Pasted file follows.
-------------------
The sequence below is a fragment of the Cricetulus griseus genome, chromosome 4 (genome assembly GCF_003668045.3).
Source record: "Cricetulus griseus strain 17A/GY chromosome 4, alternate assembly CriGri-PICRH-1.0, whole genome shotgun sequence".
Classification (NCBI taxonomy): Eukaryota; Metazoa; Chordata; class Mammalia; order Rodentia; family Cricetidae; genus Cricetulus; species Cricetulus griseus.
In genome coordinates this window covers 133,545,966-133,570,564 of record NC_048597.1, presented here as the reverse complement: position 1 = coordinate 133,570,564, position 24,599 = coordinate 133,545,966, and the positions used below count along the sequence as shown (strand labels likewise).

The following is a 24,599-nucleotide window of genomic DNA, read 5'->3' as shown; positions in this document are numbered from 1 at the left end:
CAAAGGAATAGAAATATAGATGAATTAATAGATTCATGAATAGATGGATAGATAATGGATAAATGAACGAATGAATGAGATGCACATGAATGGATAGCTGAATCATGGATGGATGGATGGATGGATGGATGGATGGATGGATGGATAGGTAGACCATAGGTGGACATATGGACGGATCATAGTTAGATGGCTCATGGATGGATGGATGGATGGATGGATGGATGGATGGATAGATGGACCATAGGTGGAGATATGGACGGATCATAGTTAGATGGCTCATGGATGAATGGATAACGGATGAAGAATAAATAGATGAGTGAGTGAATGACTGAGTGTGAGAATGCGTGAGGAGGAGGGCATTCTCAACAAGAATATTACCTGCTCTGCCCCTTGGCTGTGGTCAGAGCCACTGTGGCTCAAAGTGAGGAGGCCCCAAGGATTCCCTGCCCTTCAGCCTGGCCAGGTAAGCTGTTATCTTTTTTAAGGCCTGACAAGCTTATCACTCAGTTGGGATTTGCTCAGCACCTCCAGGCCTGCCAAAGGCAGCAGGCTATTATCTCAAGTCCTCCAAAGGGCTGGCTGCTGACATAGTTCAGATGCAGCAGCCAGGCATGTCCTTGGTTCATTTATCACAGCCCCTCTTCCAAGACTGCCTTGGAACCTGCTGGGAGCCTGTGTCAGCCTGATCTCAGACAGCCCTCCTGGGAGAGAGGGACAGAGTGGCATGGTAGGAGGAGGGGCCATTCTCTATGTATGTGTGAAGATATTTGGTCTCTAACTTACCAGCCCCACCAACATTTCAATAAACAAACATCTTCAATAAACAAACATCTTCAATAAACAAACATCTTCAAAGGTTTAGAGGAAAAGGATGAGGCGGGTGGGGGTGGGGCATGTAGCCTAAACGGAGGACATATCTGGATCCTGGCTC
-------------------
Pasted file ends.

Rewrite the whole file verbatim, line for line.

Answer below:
The sequence below is a fragment of the Cricetulus griseus genome, chromosome 4 (genome assembly GCF_003668045.3).
Source record: "Cricetulus griseus strain 17A/GY chromosome 4, alternate assembly CriGri-PICRH-1.0, whole genome shotgun sequence".
Classification (NCBI taxonomy): Eukaryota; Metazoa; Chordata; class Mammalia; order Rodentia; family Cricetidae; genus Cricetulus; species Cricetulus griseus.
In genome coordinates this window covers 133,545,966-133,570,564 of record NC_048597.1, presented here as the reverse complement: position 1 = coordinate 133,570,564, position 24,599 = coordinate 133,545,966, and the positions used below count along the sequence as shown (strand labels likewise).

The following is a 24,599-nucleotide window of genomic DNA, read 5'->3' as shown; positions in this document are numbered from 1 at the left end:
CAAAGGAATAGAAATATAGATGAATTAATAGATTCATGAATAGATGGATAGATAATGGATAAATGAACGAATGAATGAGATGCACATGAATGGATAGCTGAATCATGGATGGATGGATGGATGGATGGATGGATGGATGGATGGATAGGTAGACCATAGGTGGACATATGGACGGATCATAGTTAGATGGCTCATGGATGGATGGATGGATGGATGGATGGATGGATGGATAGATGGACCATAGGTGGAGATATGGACGGATCATAGTTAGATGGCTCATGGATGAATGGATAACGGATGAAGAATAAATAGATGAGTGAGTGAATGACTGAGTGTGAGAATGCGTGAGGAGGAGGGCATTCTCAACAAGAATATTACCTGCTCTGCCCCTTGGCTGTGGTCAGAGCCACTGTGGCTCAAAGTGAGGAGGCCCCAAGGATTCCCTGCCCTTCAGCCTGGCCAGGTAAGCTGTTATCTTTTTTAAGGCCTGACAAGCTTATCACTCAGTTGGGATTTGCTCAGCACCTCCAGGCCTGCCAAAGGCAGCAGGCTATTATCTCAAGTCCTCCAAAGGGCTGGCTGCTGACATAGTTCAGATGCAGCAGCCAGGCATGTCCTTGGTTCATTTATCACAGCCCCTCTTCCAAGACTGCCTTGGAACCTGCTGGGAGCCTGTGTCAGCCTGATCTCAGACAGCCCTCCTGGGAGAGAGGGACAGAGTGGCATGGTAGGAGGAGGGGCCATTCTCTATGTATGTGTGAAGATATTTGGTCTCTAACTTACCAGCCCCACCAACATTTCAATAAACAAACATCTTCAATAAACAAACATCTTCAATAAACAAACATCTTCAAAGGTTTAGAGGAAAAGGATGAGGCGGGTGGGGGTGGGGCATGTAGCCTAAACGGAGGACATATCTGGATCCTGGCTC